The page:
I think you did interpret it wrong. It's not that Americans donít give to charity, because we do. It's that no charity is large enough or has enough money to tackle nationwide problems. Also, the freeloader problem is still a problem. Also, plenty of people are threatened with eternal damnation and torture their entire childhoods and still manage to give zero fucks, so I don't think that's really an effective way to get people to part with their money.
Look up "collective action problem".
It makes no sense to voluntarily pay more for some social services unless you know that others will. In fact, that's how *all of society* works! Since it's in your self-interest to free-ride, we have something called a government that makes rules to ensure that public goods are paid for by... the public.
The whole "why don't you pay more taxes then" argument is stupid, because all of human civilization is built on the idea that, in fact, you can't trust people to contribute their fair share without some sort of authority to make them do it.
Maybe I am interpreting this wrong but people give to charity all the time without some authority making them do it.
Also, it's kind of a silly argument. Sure, people donate to charities all the time. Charities, however, aren't going to run school districts, inspect buildings for code (safety) violations, pave roads, run libraries, clean and maintain parks, enforce laws, care for orphans, create and inforce regulation protecting our health, etc. Taxes force everyone to pay their fair share of resources they either use directly themselves or that others currently use and they might someday use themselves.
I understand waht you are saying. Charities have run schools, libraries, hospitals and taken care of orphans in the past. Actually, other than "enforce laws" the free market could handle everything else.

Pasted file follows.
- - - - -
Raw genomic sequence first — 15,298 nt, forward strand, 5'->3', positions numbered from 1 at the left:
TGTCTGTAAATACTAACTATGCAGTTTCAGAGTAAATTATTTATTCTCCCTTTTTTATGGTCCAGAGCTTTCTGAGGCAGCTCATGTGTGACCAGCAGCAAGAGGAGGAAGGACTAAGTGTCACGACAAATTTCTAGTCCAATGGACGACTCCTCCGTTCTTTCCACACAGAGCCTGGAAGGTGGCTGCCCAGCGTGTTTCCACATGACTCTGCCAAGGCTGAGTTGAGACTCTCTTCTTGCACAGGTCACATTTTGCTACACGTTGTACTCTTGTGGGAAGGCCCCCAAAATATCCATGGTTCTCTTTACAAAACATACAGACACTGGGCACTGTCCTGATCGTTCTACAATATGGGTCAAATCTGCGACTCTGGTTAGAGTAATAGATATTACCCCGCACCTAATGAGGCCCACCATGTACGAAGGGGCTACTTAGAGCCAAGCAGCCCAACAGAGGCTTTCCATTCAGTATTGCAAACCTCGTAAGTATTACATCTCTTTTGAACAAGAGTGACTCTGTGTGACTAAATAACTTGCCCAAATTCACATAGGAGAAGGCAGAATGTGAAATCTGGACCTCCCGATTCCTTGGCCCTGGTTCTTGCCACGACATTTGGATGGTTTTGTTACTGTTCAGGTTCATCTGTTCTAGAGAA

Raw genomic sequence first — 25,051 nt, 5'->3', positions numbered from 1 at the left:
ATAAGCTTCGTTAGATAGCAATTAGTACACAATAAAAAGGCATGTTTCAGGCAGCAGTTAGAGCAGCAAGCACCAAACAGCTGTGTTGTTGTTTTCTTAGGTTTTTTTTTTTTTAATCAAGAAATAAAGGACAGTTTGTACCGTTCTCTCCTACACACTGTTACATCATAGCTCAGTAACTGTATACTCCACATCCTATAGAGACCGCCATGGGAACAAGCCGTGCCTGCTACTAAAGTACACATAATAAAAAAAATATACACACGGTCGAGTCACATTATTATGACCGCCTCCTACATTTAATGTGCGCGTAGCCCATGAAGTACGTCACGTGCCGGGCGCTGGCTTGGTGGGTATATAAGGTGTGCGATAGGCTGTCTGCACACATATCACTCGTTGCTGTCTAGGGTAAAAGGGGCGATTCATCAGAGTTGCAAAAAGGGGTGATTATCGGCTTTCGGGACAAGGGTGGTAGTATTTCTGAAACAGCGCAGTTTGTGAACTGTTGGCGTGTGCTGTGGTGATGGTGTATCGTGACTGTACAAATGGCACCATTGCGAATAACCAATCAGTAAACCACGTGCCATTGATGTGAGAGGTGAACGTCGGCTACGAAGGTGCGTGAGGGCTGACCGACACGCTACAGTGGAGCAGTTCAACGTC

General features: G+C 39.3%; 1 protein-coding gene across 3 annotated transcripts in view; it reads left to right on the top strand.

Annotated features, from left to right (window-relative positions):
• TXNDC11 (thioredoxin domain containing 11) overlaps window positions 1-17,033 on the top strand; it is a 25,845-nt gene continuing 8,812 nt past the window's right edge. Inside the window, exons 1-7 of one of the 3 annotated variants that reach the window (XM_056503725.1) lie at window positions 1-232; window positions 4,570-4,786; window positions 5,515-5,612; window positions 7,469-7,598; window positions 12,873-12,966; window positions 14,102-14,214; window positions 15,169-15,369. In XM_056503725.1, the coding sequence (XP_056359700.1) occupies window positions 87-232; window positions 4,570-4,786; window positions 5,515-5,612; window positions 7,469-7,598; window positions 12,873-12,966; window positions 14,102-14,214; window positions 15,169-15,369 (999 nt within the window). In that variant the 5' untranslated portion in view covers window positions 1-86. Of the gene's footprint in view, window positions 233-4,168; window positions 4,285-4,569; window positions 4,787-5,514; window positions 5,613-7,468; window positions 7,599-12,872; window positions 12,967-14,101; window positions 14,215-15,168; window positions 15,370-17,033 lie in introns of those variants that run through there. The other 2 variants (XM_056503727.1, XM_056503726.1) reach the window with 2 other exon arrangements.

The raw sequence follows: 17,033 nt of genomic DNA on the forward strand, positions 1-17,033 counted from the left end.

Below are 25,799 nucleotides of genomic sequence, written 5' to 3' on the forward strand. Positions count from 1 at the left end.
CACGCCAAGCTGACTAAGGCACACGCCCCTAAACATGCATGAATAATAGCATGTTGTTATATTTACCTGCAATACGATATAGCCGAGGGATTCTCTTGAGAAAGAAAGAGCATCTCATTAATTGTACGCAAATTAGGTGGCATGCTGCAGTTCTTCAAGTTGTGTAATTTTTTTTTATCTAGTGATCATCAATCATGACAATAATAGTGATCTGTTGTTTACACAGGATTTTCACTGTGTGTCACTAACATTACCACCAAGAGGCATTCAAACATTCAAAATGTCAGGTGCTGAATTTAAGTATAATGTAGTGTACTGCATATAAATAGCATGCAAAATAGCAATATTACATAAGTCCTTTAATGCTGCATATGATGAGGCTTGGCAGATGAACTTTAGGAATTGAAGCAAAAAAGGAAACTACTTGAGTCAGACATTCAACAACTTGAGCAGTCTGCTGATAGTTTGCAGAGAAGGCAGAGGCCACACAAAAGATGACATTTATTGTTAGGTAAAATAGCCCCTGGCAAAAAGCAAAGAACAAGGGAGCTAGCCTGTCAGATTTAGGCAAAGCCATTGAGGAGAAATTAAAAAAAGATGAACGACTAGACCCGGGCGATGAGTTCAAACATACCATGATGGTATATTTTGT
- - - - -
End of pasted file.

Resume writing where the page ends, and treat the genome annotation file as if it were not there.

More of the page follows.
I've read that Americans are one of the most charitable peoples in the world (in terms of percentage of people self-reporting as having donated to charity, volunteered, or helped a stranger.)
That said, one issue with charities vs. government agencies is coverage. Sure, it's great if you have a NGO food pantry or church hospital in a community. But what if you don't? Government services may not be great but at least they are available to everyone in the state. Whereas although private charities may be served with passion and care, coverage will be patchy.
Anyway, there is room for both government and privately administered groups to work... there is certainly no lack of problems to solve, and Americans definitely have enough spare money to help all, or would if people weren't greedy (it was estimated that in 2006 alone, Americans owed $450 billion more in taxes than they actually paid, possibly due to black market activity and tax havens.)
Let government establish a decent baseline of nutrition, shelter, health, safety, and education for all, and then there is plenty of opportunity for private/free market initiatives to raise quality of life beyond that.